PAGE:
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+.. SPDX-License-Identifier: GPL-2.0
+Deprecated Interfaces, Language Features, Attributes, and Conventions
+In a perfect world, it would be possible to convert all instances of
+some deprecated API into the new API and entirely remove the old API in
+a single development cycle. However, due to the size of the kernel, the
+maintainership hierarchy, and timing, it's not always feasible to do these
+kinds of conversions at once. This means that new instances may sneak into
+the kernel while old ones are being removed, only making the amount of
+work to remove the API grow. In order to educate developers about what
+has been deprecated and why, this list has been created as a place to
+point when uses of deprecated things are proposed for inclusion in the
+While this attribute does visually mark an interface as deprecated,
+it `does not produce warnings during builds any more
+because one of the standing goals of the kernel is to build without
+warnings and no one was actually doing anything to remove these deprecated
+interfaces. While using `__deprecated` is nice to note an old API in
+a header file, it isn't the full solution. Such interfaces must either
+be fully removed from the kernel, or added to this file to discourage
+others from using them in the future.
+open-coded arithmetic in allocator arguments
+Dynamic size calculations (especially multiplication) should not be
+performed in memory allocator (or similar) function arguments due to the
+risk of them overflowing. This could lead to values wrapping around and a
+smaller allocation being made than the caller was expecting. Using those
+allocations could lead to linear overflows of heap memory and other
+misbehaviors. (One exception to this is literal values where the compiler
+can warn if they might overflow. Though using literals for arguments as
+suggested below is also harmless.)
+For example, do not use ``count * size`` as an argument, as in::
+ foo = kmalloc(count * size, GFP_KERNEL);
+Instead, the 2-factor form of the allocator should be used::
+ foo = kmalloc_array(count, size, GFP_KERNEL);
+If no 2-factor form is available, the saturate-on-overflow helpers should
+be used::
+ bar = vmalloc(array_size(count, size));
+Another common case to avoid is calculating the size of a structure with
+a trailing array of others structures, as in::
+ header = kzalloc(sizeof(*header) + count * sizeof(*header->item),
+Instead, use the helper::
+ header = kzalloc(struct_size(header, item, count), GFP_KERNEL);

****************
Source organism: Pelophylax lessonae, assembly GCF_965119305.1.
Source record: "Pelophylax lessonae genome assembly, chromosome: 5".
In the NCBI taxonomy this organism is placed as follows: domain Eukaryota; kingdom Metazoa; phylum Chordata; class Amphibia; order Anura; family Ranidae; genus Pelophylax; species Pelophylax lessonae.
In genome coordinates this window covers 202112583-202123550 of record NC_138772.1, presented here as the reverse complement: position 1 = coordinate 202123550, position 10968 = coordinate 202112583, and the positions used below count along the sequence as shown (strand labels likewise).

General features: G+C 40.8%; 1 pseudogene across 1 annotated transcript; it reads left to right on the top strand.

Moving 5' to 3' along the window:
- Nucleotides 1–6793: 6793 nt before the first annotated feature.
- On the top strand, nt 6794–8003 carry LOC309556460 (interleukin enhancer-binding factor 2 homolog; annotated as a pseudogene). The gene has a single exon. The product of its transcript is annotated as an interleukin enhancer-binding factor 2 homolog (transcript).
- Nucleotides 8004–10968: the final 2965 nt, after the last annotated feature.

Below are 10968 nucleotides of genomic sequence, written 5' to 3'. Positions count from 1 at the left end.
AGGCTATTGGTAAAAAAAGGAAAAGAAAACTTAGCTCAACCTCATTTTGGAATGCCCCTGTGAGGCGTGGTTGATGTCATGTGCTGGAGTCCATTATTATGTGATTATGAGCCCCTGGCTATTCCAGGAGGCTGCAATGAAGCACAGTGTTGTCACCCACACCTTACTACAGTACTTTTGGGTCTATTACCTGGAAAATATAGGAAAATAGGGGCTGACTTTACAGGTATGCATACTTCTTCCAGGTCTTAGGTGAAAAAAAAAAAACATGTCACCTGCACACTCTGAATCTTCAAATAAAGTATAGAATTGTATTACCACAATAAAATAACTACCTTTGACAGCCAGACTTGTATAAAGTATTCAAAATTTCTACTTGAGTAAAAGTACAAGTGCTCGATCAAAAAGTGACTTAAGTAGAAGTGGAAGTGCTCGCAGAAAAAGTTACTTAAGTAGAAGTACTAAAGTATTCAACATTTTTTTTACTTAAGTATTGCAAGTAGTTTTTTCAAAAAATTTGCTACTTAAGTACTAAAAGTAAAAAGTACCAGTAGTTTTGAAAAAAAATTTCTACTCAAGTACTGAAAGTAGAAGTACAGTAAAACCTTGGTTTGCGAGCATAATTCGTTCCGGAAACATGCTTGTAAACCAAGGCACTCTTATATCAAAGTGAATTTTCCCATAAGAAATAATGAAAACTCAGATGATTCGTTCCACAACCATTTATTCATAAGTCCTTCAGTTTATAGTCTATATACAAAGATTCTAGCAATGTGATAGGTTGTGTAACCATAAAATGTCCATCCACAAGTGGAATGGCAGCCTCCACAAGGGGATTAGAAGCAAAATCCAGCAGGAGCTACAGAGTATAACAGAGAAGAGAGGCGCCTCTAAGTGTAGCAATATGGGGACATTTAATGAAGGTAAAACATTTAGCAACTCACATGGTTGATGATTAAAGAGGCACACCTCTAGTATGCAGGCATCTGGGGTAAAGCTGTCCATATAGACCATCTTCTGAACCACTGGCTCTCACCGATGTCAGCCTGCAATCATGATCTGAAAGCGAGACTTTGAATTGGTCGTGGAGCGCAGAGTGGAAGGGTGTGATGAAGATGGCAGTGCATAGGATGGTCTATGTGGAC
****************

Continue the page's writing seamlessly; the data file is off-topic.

+See :c:func:`array_size`, :c:func:`array3_size`, and :c:func:`struct_size`,
+for more details as well as the related :c:func:`check_add_overflow` and
+:c:func:`check_mul_overflow` family of functions.
+simple_strtol(), simple_strtoll(), simple_strtoul(), simple_strtoull()
+The :c:func:`simple_strtol`, :c:func:`simple_strtoll`,
+:c:func:`simple_strtoul`, and :c:func:`simple_strtoull` functions
+explicitly ignore overflows, which may lead to unexpected results
+in callers. The respective :c:func:`kstrtol`, :c:func:`kstrtoll`,
+:c:func:`kstrtoul`, and :c:func:`kstrtoull` functions tend to be the
+correct replacements, though note that those require the string to be
+NUL or newline terminated.
+:c:func:`strcpy` performs no bounds checking on the destination
+buffer. This could result in linear overflows beyond the
+end of the buffer, leading to all kinds of misbehaviors. While
+`CONFIG_FORTIFY_SOURCE=y` and various compiler flags help reduce the
+risk of using this function, there is no good reason to add new uses of
+this function. The safe replacement is :c:func:`strscpy`.
+strncpy() on NUL-terminated strings
+Use of :c:func:`strncpy` does not guarantee that the destination buffer
+will be NUL terminated. This can lead to various linear read overflows
+and other misbehavior due to the missing termination. It also NUL-pads the
+destination buffer if the source contents are shorter than the destination
+buffer size, which may be a needless performance penalty for callers using
+only NUL-terminated strings. The safe replacement is :c:func:`strscpy`.
+(Users of :c:func:`strscpy` still needing NUL-padding will need an
+explicit :c:func:`memset` added.)
+If a caller is using non-NUL-terminated strings, :c:func:`strncpy()` can
+still be used, but destinations should be marked with the `__nonstring
+attribute to avoid future compiler warnings.
+:c:func:`strlcpy` reads the entire source buffer first, possibly exceeding
+the given limit of bytes to copy. This is inefficient and can lead to
+linear read overflows if a source string is not NUL-terminated. The
+safe replacement is :c:func:`strscpy`.
+Variable Length Arrays (VLAs)
+Using stack VLAs produces much worse machine code than statically
+sized stack arrays. While these non-trivial `performance issues
+<https://git.kernel.org/linus/02361bc77888>`_ are reason enough to
+eliminate VLAs, they are also a security risk. Dynamic growth of a stack
+array may exceed the remaining memory in the stack segment. This could
+lead to a crash, possible overwriting sensitive contents at the end of the
+stack (when built without `CONFIG_THREAD_INFO_IN_TASK=y`), or overwriting
+memory adjacent to the stack (when built without `CONFIG_VMAP_STACK=y`)